publisher colophon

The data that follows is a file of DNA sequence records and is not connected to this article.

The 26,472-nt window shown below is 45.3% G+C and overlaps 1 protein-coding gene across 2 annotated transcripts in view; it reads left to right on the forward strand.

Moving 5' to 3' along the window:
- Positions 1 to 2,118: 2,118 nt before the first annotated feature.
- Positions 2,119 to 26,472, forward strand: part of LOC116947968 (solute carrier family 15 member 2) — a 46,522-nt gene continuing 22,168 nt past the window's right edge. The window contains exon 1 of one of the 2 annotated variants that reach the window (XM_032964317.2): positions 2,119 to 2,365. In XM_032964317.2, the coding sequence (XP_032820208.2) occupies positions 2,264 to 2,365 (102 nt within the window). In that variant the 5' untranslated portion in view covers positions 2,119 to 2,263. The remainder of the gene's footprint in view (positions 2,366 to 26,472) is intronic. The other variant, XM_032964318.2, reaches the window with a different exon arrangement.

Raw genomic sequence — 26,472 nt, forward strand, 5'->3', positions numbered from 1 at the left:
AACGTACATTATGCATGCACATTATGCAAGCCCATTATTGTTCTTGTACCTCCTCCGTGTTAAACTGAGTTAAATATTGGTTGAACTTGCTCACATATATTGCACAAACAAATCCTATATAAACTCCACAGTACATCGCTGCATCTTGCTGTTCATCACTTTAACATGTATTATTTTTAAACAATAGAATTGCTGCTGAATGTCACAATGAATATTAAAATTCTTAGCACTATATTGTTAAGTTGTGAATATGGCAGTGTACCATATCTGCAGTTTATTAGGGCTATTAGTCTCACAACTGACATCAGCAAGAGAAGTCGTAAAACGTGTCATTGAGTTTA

John Alic’s communication contains many pertinent points relating to the development of nuclear weapons and delivery systems for those weapons during the years following World War II. While we agree on many things, he differs with my conclusion about the importance of lightweight thermonuclear weapons in making ICBMs politically and technically feasible. The sources he cites show that by 1952, lightweight fission warheads were also becoming available. However, none of the evidence I have seen—including the sources Alic refers to—shows that the availability of these warheads caused the U.S. Air Force to consider ICBMs in a new and positive light before 1954. The documentary evidence regarding the air force’s decision to proceed with ICBMs being tied to the creation of thermonuclear weapons remains persuasive in my view, especially when considered alongside circumstantial evidence, such as the concerns that the air force had about delivering fission bombs to their targets with bomber aircraft. But I do agree with Alic that more research should be done on this question. [End Page 285]

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